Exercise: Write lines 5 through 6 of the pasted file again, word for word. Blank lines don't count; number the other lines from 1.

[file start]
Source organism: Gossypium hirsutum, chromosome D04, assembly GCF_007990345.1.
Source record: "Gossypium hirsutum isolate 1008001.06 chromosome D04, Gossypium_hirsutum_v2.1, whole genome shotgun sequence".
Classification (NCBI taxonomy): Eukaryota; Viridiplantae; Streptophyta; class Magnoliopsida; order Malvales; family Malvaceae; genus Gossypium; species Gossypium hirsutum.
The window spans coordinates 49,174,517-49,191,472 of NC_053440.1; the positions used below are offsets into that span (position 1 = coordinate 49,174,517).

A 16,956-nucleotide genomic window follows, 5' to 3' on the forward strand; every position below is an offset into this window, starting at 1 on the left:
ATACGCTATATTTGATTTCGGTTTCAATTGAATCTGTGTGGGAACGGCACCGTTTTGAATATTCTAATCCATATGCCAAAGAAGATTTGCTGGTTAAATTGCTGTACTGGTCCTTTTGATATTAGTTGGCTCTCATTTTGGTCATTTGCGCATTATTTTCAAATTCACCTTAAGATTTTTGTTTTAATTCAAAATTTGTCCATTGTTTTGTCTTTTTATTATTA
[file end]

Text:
A 16,956-nucleotide genomic window follows, 5' to 3' on the forward strand; every position below is an offset into this window, starting at 1 on the left:
ATACGCTATATTTGATTTCGGTTTCAATTGAATCTGTGTGGGAACGGCACCGTTTTGAATATTCTAATCCATATGCCAAAGAAGATTTGCTGGTTAAATTGCTGTACTGGTCCTTTTGATATTAGTTGGCTCTCATTTTGGTCATTTGCGCATTATTTTCAAATTCACCTTAAGATTTTTGTTTTAATTCAAAATTTGTCCATTGTTTTGTCTTTTTATTATTA